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Posted: 7/15/2003 11:16:45 AM EDT

The M-44 carbine is from AIM Surplus. It is one of the “like new in wrap” guns packages that include the sling, ammo pouch, oiler and pull chain. It’s covered in a light coat of cosmo, all metal is nice and shiny, and the barrel looks good. It should clean up really nice. It is 1946 dated, and has a really nice hammer and sickle stamp on the receiver.

The Enfield #5 mark 1 has seen some action. It was made in July of 1945, and was stored in Malaysia. It is covered in old cosmo, the metal is dirty and painted black, but there is no surface rust. The barrel is plugged with cosmo, and the wood is covered in some sort of varnish. It’s going to need some work, but with some furniture stripper, paint thinner, and a lot of time, it should look good.

The Enfield was bought from SOG, and I paid an extra $10 for a handpick. The bolt and receiver match, and the parts I have seen so far are all marked with a "P".

I have yet to disassemble either rifle, but I hope to get the M-44 up and running shortly, the Enfield might be awhile.

Link Posted: 7/15/2003 2:38:14 PM EDT
nice looking rifles. i'm sure you'll have a ball cleaning em and figuring them out.

how'd aim and sog treat you shipping/service wise, if you don't mind my asking?
Link Posted: 7/15/2003 2:45:28 PM EDT

Just brought out my Russian M44 for the first time today. It worked Great. However, the first few rounds I fired off a bench rest and couldn't really get a good shoulder position - OUCH! What a kick!
Then I tried firing offhand and it was much more comfortable - better shoulder position.

Have fun!

Link Posted: 7/15/2003 3:06:13 PM EDT
Good deal, I like .
Link Posted: 7/16/2003 8:20:24 PM EDT
[Last Edit: 7/16/2003 8:22:35 PM EDT by JH225]
I have those and many other C&R's also.

I can guarantee you that when you strip down the JC#5, there will be pitting under the wood. They ALL have it. Take it apart right away to see how much there is and if it is not excessive or dangerous, you should be OK. Wire brush the pitting, hit it with cold blue, clean the whole rifle up, and have at it.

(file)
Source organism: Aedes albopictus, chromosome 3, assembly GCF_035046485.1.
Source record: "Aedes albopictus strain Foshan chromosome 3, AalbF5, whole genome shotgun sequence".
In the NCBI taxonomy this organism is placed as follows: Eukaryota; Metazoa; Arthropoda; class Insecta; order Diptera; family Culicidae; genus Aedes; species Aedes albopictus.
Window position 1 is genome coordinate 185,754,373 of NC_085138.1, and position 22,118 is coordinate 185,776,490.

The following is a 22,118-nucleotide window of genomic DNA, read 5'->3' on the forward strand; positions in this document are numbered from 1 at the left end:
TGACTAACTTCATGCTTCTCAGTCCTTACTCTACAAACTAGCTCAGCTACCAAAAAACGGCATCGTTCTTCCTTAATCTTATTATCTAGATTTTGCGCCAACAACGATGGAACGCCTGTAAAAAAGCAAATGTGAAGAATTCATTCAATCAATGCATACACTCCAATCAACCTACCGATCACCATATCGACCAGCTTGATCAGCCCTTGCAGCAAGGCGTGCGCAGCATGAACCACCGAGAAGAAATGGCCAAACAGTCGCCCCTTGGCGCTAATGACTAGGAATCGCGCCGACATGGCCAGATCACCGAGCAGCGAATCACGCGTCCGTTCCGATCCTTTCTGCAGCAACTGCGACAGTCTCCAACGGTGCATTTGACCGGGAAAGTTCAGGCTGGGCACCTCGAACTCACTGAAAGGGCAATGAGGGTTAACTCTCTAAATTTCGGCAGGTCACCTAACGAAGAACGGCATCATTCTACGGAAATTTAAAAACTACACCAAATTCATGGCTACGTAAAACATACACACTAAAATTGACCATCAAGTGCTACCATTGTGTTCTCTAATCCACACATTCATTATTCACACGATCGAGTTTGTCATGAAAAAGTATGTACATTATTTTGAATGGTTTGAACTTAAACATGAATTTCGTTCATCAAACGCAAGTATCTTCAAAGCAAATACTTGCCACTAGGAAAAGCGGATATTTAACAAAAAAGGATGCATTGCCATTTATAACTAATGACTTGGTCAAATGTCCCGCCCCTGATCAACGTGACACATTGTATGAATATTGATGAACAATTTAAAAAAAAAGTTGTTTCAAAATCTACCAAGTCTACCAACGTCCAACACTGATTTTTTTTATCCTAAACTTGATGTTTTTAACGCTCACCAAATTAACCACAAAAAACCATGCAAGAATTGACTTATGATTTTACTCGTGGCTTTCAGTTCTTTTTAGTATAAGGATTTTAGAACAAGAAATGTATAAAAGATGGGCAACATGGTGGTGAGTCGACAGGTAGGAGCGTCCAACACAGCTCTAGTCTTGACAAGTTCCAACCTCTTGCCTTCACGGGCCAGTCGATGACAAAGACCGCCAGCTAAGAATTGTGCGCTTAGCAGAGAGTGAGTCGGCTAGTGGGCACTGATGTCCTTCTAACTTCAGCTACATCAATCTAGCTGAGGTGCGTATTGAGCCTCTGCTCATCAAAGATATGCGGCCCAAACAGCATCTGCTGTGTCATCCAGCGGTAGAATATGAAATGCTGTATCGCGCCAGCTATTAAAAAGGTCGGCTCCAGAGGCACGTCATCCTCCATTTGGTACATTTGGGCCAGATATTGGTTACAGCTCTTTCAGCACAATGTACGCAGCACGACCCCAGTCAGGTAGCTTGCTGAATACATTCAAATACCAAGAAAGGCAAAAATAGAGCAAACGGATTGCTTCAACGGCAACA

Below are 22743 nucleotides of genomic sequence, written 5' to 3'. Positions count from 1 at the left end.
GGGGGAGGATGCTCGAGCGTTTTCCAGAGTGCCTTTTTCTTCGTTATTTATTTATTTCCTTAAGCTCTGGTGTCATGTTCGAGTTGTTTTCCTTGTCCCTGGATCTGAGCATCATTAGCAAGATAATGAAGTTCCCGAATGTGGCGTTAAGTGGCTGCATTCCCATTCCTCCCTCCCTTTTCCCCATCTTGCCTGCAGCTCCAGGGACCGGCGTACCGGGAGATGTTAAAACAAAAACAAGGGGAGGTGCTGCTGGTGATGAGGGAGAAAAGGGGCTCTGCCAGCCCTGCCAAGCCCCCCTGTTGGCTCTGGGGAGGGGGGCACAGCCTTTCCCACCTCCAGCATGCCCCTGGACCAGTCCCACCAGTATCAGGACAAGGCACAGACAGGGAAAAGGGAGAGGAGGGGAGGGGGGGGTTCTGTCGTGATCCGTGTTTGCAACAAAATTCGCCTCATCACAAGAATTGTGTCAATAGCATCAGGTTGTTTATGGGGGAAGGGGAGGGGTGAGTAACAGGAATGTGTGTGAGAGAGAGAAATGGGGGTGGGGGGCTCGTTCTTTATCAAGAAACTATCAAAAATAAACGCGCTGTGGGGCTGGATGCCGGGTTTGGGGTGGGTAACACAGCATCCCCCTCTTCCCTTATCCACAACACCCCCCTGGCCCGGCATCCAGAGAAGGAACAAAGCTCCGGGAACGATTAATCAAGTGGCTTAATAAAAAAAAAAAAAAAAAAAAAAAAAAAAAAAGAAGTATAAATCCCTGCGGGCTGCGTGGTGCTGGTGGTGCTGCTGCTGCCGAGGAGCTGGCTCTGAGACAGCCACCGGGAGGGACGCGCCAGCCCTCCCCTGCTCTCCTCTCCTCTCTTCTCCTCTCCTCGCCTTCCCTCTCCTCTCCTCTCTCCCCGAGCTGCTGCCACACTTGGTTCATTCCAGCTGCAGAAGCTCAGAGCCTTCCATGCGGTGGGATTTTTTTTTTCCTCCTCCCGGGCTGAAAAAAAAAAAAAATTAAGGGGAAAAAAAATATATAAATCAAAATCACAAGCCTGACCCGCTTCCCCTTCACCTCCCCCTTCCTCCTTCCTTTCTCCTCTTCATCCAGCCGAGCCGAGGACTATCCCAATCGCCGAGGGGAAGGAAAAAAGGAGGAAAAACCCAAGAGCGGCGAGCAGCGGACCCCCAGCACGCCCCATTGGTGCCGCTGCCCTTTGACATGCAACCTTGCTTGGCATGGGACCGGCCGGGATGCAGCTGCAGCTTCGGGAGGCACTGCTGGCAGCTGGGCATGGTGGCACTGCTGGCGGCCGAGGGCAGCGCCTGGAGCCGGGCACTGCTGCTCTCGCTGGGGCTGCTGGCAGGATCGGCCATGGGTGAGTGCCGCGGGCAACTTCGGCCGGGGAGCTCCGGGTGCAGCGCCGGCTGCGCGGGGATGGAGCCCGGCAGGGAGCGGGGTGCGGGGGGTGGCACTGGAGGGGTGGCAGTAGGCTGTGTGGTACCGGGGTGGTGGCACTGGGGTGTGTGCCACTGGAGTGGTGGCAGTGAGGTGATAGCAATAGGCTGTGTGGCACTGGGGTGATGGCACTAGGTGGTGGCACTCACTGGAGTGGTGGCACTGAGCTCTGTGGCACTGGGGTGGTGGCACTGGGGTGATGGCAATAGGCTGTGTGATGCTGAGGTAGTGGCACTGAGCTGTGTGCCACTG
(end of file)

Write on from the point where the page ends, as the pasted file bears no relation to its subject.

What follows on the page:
With the 7.62X54, you WILL want a recoil pad over the butt. If you don't have one, after about 10 shots, you will wish you did. A universal slip on one for about $5 works fine. The M-N's kick like a damn elephant gun. But they are very accurate.
Link Posted: 7/17/2003 4:14:36 AM EDT
How do I get a stuck screw out?

The JC has two screws that won't budge, and I managed to break another.

One of the screws holding the recoil pad on broke, the other is pretty well stripped.

The screw holding the front band on is also stuck, but the band is pretty well shot, much of it has rusted away.

I'm tempted to cut the front band and replace it, but I don't want to destroy the recoil pad.

I've sprayed CLP on the screws and let it set overnight, I've tried different size flatheads... I'm stuck!

Link Posted: 7/17/2003 6:35:32 AM EDT
Ahhhh, the joy of strippwn C&R's!!

Forget CLP, use Kroil. Let it soak, coat again, use an impact/shock device to loosen the screws.

If you do break screws, you will then get the bands off, have to drill & re-tap.

I told you the JC#5 would be a bitch to work on They ALL are like that. Nice rifles, but not well stored which is why they all rust.

When you eventually do get them in shooting order, make sure you take a bottle of Windex w/ammonia to the range with you. Shoot, spray, windex down the barrel and on the bolt face to kill the effects of the corrosive primers. Then take them home and clean them like normal.

C&R's are lots of fun, but they do require a great deal of work and patience.
Link Posted: 7/31/2003 4:02:50 PM EDT
Yeah, Brought all ny C&R to the state range one weekend. After the M-44, I was stuffing a towel in my shirt. That little rifle ahs some recoil. Loud as hell too.
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